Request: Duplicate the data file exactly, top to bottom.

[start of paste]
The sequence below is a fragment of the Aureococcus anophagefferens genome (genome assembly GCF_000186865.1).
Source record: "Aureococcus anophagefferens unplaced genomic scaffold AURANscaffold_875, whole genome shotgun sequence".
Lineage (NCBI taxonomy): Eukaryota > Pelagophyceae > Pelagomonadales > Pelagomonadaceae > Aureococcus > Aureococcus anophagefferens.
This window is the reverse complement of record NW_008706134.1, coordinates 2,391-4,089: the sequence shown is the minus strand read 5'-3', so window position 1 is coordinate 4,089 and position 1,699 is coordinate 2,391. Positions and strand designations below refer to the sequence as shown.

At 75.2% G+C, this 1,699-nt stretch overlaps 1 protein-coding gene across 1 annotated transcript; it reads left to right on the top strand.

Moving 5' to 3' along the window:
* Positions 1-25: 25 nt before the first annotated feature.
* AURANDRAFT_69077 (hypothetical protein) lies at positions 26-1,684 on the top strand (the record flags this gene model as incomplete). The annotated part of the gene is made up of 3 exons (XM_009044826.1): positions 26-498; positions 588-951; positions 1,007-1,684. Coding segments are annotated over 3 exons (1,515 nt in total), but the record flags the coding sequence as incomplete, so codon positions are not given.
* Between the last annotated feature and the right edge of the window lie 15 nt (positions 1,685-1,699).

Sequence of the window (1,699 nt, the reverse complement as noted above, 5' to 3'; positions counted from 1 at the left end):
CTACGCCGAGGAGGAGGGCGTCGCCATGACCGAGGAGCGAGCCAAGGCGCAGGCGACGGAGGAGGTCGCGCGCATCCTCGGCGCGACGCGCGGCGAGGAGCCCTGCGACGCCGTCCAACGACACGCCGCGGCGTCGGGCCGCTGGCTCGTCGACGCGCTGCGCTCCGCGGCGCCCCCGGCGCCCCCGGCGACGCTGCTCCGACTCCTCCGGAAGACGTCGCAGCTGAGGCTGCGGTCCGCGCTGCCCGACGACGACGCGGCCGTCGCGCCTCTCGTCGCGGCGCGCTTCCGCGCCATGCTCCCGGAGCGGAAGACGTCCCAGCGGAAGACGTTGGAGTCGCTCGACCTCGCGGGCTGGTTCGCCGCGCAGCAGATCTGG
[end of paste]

The sequence below is a fragment of the Aureococcus anophagefferens genome (genome assembly GCF_000186865.1).
Source record: "Aureococcus anophagefferens unplaced genomic scaffold AURANscaffold_875, whole genome shotgun sequence".
Lineage (NCBI taxonomy): Eukaryota > Pelagophyceae > Pelagomonadales > Pelagomonadaceae > Aureococcus > Aureococcus anophagefferens.
This window is the reverse complement of record NW_008706134.1, coordinates 2,391-4,089: the sequence shown is the minus strand read 5'-3', so window position 1 is coordinate 4,089 and position 1,699 is coordinate 2,391. Positions and strand designations below refer to the sequence as shown.

At 75.2% G+C, this 1,699-nt stretch overlaps 1 protein-coding gene across 1 annotated transcript; it reads left to right on the top strand.

Moving 5' to 3' along the window:
* Positions 1-25: 25 nt before the first annotated feature.
* AURANDRAFT_69077 (hypothetical protein) lies at positions 26-1,684 on the top strand (the record flags this gene model as incomplete). The annotated part of the gene is made up of 3 exons (XM_009044826.1): positions 26-498; positions 588-951; positions 1,007-1,684. Coding segments are annotated over 3 exons (1,515 nt in total), but the record flags the coding sequence as incomplete, so codon positions are not given.
* Between the last annotated feature and the right edge of the window lie 15 nt (positions 1,685-1,699).

Sequence of the window (1,699 nt, the reverse complement as noted above, 5' to 3'; positions counted from 1 at the left end):
CTACGCCGAGGAGGAGGGCGTCGCCATGACCGAGGAGCGAGCCAAGGCGCAGGCGACGGAGGAGGTCGCGCGCATCCTCGGCGCGACGCGCGGCGAGGAGCCCTGCGACGCCGTCCAACGACACGCCGCGGCGTCGGGCCGCTGGCTCGTCGACGCGCTGCGCTCCGCGGCGCCCCCGGCGCCCCCGGCGACGCTGCTCCGACTCCTCCGGAAGACGTCGCAGCTGAGGCTGCGGTCCGCGCTGCCCGACGACGACGCGGCCGTCGCGCCTCTCGTCGCGGCGCGCTTCCGCGCCATGCTCCCGGAGCGGAAGACGTCCCAGCGGAAGACGTTGGAGTCGCTCGACCTCGCGGGCTGGTTCGCCGCGCAGCAGATCTGG